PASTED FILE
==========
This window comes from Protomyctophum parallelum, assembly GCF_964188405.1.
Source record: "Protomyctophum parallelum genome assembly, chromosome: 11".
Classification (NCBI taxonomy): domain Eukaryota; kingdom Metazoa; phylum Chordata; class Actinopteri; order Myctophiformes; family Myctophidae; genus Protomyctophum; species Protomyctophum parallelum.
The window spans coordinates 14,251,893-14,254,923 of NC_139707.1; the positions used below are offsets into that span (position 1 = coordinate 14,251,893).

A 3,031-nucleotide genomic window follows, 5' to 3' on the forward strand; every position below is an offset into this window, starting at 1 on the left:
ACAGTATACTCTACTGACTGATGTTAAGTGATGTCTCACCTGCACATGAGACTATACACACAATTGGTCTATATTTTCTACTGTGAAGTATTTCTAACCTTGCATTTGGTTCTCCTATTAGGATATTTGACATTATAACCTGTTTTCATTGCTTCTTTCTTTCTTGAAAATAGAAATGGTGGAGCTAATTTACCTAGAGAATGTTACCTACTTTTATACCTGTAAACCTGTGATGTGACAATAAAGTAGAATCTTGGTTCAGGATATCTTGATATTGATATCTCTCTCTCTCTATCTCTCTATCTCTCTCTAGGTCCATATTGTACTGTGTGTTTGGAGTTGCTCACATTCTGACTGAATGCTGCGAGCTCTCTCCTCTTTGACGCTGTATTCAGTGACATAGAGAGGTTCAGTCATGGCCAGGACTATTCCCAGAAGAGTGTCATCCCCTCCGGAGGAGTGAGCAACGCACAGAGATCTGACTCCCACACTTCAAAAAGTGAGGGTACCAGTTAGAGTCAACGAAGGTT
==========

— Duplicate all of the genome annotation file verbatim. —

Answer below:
This window comes from Protomyctophum parallelum, assembly GCF_964188405.1.
Source record: "Protomyctophum parallelum genome assembly, chromosome: 11".
Classification (NCBI taxonomy): domain Eukaryota; kingdom Metazoa; phylum Chordata; class Actinopteri; order Myctophiformes; family Myctophidae; genus Protomyctophum; species Protomyctophum parallelum.
The window spans coordinates 14,251,893-14,254,923 of NC_139707.1; the positions used below are offsets into that span (position 1 = coordinate 14,251,893).

A 3,031-nucleotide genomic window follows, 5' to 3' on the forward strand; every position below is an offset into this window, starting at 1 on the left:
ACAGTATACTCTACTGACTGATGTTAAGTGATGTCTCACCTGCACATGAGACTATACACACAATTGGTCTATATTTTCTACTGTGAAGTATTTCTAACCTTGCATTTGGTTCTCCTATTAGGATATTTGACATTATAACCTGTTTTCATTGCTTCTTTCTTTCTTGAAAATAGAAATGGTGGAGCTAATTTACCTAGAGAATGTTACCTACTTTTATACCTGTAAACCTGTGATGTGACAATAAAGTAGAATCTTGGTTCAGGATATCTTGATATTGATATCTCTCTCTCTCTATCTCTCTATCTCTCTCTAGGTCCATATTGTACTGTGTGTTTGGAGTTGCTCACATTCTGACTGAATGCTGCGAGCTCTCTCCTCTTTGACGCTGTATTCAGTGACATAGAGAGGTTCAGTCATGGCCAGGACTATTCCCAGAAGAGTGTCATCCCCTCCGGAGGAGTGAGCAACGCACAGAGATCTGACTCCCACACTTCAAAAAGTGAGGGTACCAGTTAGAGTCAACGAAGGTT